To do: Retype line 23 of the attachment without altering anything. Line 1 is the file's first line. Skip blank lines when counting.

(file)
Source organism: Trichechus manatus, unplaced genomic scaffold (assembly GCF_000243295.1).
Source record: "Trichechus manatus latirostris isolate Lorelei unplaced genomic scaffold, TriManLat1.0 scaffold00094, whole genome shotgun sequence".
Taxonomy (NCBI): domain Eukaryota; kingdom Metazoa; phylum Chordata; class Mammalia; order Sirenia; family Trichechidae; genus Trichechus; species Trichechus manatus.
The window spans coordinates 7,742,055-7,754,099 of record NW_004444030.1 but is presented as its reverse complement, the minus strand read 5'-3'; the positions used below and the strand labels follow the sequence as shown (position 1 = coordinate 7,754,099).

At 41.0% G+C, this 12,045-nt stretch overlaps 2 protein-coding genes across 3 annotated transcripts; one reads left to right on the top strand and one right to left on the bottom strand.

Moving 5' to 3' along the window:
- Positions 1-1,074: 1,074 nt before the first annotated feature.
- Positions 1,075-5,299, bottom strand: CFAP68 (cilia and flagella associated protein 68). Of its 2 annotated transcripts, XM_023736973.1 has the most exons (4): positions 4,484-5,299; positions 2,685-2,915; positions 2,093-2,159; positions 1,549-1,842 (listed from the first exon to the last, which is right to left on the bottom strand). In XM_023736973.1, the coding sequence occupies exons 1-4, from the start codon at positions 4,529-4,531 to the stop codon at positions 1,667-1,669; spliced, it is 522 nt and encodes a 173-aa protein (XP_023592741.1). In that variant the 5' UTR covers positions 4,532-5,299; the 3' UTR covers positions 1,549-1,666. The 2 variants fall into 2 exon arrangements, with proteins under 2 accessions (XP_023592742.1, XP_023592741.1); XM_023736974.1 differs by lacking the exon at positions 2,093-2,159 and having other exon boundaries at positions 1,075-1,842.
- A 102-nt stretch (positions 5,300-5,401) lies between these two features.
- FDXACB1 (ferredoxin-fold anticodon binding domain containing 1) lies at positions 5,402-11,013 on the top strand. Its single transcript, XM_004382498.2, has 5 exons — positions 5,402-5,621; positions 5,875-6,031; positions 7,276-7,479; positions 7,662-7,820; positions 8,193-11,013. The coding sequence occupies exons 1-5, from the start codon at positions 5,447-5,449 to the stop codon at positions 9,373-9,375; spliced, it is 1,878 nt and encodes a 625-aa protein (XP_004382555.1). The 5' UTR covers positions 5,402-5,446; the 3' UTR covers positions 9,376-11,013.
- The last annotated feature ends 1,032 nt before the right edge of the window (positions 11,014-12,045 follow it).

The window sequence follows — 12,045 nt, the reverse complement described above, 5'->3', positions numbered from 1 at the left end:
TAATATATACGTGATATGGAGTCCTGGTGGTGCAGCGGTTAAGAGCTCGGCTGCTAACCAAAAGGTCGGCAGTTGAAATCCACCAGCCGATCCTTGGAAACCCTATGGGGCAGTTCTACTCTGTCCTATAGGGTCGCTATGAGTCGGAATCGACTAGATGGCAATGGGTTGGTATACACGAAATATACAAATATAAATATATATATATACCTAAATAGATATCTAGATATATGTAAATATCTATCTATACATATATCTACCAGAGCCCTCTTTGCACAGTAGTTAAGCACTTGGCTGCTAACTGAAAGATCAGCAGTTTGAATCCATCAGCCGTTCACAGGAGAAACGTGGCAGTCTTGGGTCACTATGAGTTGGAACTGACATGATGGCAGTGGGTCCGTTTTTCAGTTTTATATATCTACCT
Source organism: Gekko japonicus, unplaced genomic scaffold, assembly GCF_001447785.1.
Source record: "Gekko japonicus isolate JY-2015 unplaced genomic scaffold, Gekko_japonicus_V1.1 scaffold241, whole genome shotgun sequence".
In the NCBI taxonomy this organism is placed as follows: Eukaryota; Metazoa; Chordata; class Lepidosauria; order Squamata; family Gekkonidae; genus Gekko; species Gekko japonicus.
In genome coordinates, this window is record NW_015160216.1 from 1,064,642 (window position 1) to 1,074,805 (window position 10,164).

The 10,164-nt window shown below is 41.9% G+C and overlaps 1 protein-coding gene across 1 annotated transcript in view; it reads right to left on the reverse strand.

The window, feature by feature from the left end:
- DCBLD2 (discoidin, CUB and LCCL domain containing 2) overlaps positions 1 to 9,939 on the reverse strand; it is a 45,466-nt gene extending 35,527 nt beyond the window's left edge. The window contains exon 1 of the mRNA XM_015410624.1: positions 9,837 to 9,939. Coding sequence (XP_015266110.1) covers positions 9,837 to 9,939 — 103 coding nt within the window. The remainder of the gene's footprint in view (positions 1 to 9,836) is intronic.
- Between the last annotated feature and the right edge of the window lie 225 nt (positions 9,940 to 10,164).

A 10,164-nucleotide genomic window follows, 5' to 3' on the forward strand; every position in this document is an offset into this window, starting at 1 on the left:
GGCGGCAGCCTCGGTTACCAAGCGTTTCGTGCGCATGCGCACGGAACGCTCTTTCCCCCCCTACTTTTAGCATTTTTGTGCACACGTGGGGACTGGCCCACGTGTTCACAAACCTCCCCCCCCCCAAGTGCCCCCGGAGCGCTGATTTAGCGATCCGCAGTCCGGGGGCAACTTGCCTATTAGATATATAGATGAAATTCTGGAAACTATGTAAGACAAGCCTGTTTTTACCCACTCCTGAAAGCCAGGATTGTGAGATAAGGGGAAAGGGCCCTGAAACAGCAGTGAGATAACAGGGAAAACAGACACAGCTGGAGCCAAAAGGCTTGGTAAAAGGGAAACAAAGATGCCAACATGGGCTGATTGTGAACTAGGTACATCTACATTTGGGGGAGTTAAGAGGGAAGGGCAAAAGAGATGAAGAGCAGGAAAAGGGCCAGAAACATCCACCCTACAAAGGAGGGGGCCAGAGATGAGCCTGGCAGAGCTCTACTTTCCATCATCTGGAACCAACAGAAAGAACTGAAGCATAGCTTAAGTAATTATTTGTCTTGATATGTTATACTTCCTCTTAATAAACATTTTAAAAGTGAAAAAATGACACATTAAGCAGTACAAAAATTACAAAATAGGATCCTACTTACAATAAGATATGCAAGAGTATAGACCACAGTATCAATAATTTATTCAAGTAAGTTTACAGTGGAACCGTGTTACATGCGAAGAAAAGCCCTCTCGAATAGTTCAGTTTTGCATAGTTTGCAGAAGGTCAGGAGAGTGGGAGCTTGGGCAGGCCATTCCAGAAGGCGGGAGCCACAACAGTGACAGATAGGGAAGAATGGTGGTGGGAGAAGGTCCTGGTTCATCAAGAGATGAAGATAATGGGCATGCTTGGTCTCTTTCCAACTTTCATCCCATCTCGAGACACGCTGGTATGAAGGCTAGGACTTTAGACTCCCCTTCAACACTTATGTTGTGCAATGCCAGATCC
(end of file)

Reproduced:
GGCGGCAGCCTCGGTTACCAAGCGTTTCGTGCGCATGCGCACGGAACGCTCTTTCCCCCCCTACTTTTAGCATTTTTGTGCACACGTGGGGACTGGCCCACGTGTTCACAAACCTCCCCCCCCCCAAGTGCCCCCGGAGCGCTGATTTAGCGATCCGCAGTCCGGGGGCAACTTGCCTATTAGATATATAGATGAAATTCTGGAAACTATGTAAGACAAGCCTGTTTTTACCCACTCCTGAAAGCCAGGATTGTGAGATAAGGGGAAAGGGCCCTGAAACAGCAGTGAGATAACAGGGAAAACAGACACAGCTGGAGCCAAAAGGCTTGGTAAAAGGGAAACAAAGATGCCAACATGGGCTGATTGTGAACTAGGTACATCTACATTTGGGGGAGTTAAGAGGGAAGGGCAAAAGAGATGAAGAGCAGGAAAAGGGCCAGAAACATCCACCCTACAAAGGAGGGGGCCAGAGATGAGCCTGGCAGAGCTCTACTTTCCATCATCTGGAACCAACAGAAAGAACTGAAGCATAGCTTAAGTAATTATTTGTCTTGATATGTTATACTTCCTCTTAATAAACATTTTAAAAGTGAAAAAATGACACATTAAGCAGTACAAAAATTACAAAATAGGATCCTACTTACAATAAGATATGCAAGAGTATAGACCACAGTATCAATAATTTATTCAAGTAAGTTTACAGTGGAACCGTGTTACATGCGAAGAAAAGCCCTCTCGAATAGTTCAGTTTTGCATAGTTTGCAGAAGGTCAGGAGAGTGGGAGCTTGGGCAGGCCATTCCAGAAGGCGGGAGCCACAACAGTGACAGATAGGGAAGAATGGTGGTGGGAGAAGGTCCTGGTTCATCAAGAGATGAAGATAATGGGCATGCTTGGTCTCTTTCCAACTTTCATCCCATCTCGAGACACGCTGGTATGAAGGCTAGGACTTTAGACTCCCCTTCAACACTTATGTTGTGCAATGCCAGATCC